Pope Francis

Holy See adopts UN Convention against Corruption

September 23, 2016. Pope Francis has asked the Vatican to be exemplary in the fight against corruption and meet the set international standards in this regard. Therefore, the Secretary of State has announced that the Holy See will conform to the Merida Convention against Corruption. This requires countries to implement anti-corruption measures concerning its laws, institutions and practices. From now on, the Roman Curia and the Vatican City State will review its administrative procedures to align them to the standards set by the Convention. Through this compliance, the Vatican says it hopes to contribute to increased transparency and proper management of public affairs in the international community.

Vatican clarifies the Pope has not changed the Church's teaching on condoms




Note of the Congregation for the Doctrine of the Faith

On the trivilization of sexuality

Regarding certain interpretations of "Light of the World"

Following the publication of the interview-book Light of the World by Benedict XVI, a number of erroneous interpretations have emerged which have caused confusion concerning the position of the Catholic Church regarding certain questions of sexual morality. The thought of the Pope has been repeatedly manipulated for ends and interests which are entirely foreign to the meaning of his words – a meaning which is evident to anyone who reads the entire chapters in which human sexuality is treated. The intention of the Holy Father is clear: to rediscover the beauty of the divine gift of human sexuality and, in this way, to avoid the cheapening of sexuality which is common today.

Some interpretations have presented the words of the Pope as a contradiction of the traditional moral teaching of the Church. This hypothesis has been welcomed by some as a positive change and lamented by others as a cause of concern – as if his statements represented a break with the doctrine concerning contraception and with the Church’s stance in the fight against AIDS. In reality, the words of the Pope – which specifically concern a gravely disordered type of human behaviour, namely prostitution (cf. Light of the World, pp. 117-119) – do not signify a change in Catholic moral teaching or in the pastoral practice of the Church.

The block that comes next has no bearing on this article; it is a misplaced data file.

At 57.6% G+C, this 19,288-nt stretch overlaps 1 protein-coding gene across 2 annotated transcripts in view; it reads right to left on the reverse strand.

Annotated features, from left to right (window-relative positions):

As is clear from an attentive reading of the pages in question, the Holy Father was talking neither about conjugal morality nor about the moral norm concerning contraception. This norm belongs to the tradition of the Church and was summarized succinctly by Pope Paul VI in paragraph 14 of his Encyclical Letter Humanae vitae, when he wrote that "also to be excluded is any action which either before, at the moment of, or after sexual intercourse, is specifically intended to prevent procreation—whether as an end or as a means." The idea that anyone could deduce from the words of Benedict XVI that it is somehow legitimate, in certain situations, to use condoms to avoid an unwanted pregnancy is completely arbitrary and is in no way justified either by his words or in his thought. On this issue the Pope proposes instead – and also calls the pastors of the Church to propose more often and more effectively (cf. Light of the World, p. 147) – humanly and ethically acceptable ways of behaving which respect the inseparable connection between the unitive and procreative meaning of every conjugal act, through the possible use of natural family planning in view of responsible procreation.